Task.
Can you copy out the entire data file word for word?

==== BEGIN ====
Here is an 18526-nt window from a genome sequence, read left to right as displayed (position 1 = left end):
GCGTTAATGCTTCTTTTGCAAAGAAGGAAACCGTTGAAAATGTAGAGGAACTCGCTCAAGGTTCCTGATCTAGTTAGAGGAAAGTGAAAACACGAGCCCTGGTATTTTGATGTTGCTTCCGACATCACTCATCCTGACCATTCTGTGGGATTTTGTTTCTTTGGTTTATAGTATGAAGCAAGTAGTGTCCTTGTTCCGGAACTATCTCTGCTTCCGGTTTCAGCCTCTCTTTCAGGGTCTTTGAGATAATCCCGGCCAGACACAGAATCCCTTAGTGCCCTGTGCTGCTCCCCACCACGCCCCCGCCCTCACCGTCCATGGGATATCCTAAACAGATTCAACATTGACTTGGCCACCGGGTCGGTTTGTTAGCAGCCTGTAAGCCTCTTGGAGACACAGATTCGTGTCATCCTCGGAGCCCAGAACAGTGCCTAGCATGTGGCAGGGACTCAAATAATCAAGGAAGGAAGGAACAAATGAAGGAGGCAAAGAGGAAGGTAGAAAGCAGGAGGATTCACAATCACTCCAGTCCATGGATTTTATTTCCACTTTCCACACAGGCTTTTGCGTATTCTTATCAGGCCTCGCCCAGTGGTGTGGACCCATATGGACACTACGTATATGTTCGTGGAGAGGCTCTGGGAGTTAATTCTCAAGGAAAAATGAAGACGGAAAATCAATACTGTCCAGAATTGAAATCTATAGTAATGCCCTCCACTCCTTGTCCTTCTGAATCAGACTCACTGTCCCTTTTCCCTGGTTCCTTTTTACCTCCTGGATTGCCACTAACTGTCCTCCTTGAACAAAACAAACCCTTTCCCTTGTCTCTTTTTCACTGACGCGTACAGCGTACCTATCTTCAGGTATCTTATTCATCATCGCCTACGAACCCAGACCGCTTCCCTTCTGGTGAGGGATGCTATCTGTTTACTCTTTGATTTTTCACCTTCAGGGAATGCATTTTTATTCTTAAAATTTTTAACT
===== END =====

Here is an 18526-nt window from a genome sequence, read left to right as displayed (position 1 = left end):
GCGTTAATGCTTCTTTTGCAAAGAAGGAAACCGTTGAAAATGTAGAGGAACTCGCTCAAGGTTCCTGATCTAGTTAGAGGAAAGTGAAAACACGAGCCCTGGTATTTTGATGTTGCTTCCGACATCACTCATCCTGACCATTCTGTGGGATTTTGTTTCTTTGGTTTATAGTATGAAGCAAGTAGTGTCCTTGTTCCGGAACTATCTCTGCTTCCGGTTTCAGCCTCTCTTTCAGGGTCTTTGAGATAATCCCGGCCAGACACAGAATCCCTTAGTGCCCTGTGCTGCTCCCCACCACGCCCCCGCCCTCACCGTCCATGGGATATCCTAAACAGATTCAACATTGACTTGGCCACCGGGTCGGTTTGTTAGCAGCCTGTAAGCCTCTTGGAGACACAGATTCGTGTCATCCTCGGAGCCCAGAACAGTGCCTAGCATGTGGCAGGGACTCAAATAATCAAGGAAGGAAGGAACAAATGAAGGAGGCAAAGAGGAAGGTAGAAAGCAGGAGGATTCACAATCACTCCAGTCCATGGATTTTATTTCCACTTTCCACACAGGCTTTTGCGTATTCTTATCAGGCCTCGCCCAGTGGTGTGGACCCATATGGACACTACGTATATGTTCGTGGAGAGGCTCTGGGAGTTAATTCTCAAGGAAAAATGAAGACGGAAAATCAATACTGTCCAGAATTGAAATCTATAGTAATGCCCTCCACTCCTTGTCCTTCTGAATCAGACTCACTGTCCCTTTTCCCTGGTTCCTTTTTACCTCCTGGATTGCCACTAACTGTCCTCCTTGAACAAAACAAACCCTTTCCCTTGTCTCTTTTTCACTGACGCGTACAGCGTACCTATCTTCAGGTATCTTATTCATCATCGCCTACGAACCCAGACCGCTTCCCTTCTGGTGAGGGATGCTATCTGTTTACTCTTTGATTTTTCACCTTCAGGGAATGCATTTTTATTCTTAAAATTTTTAACT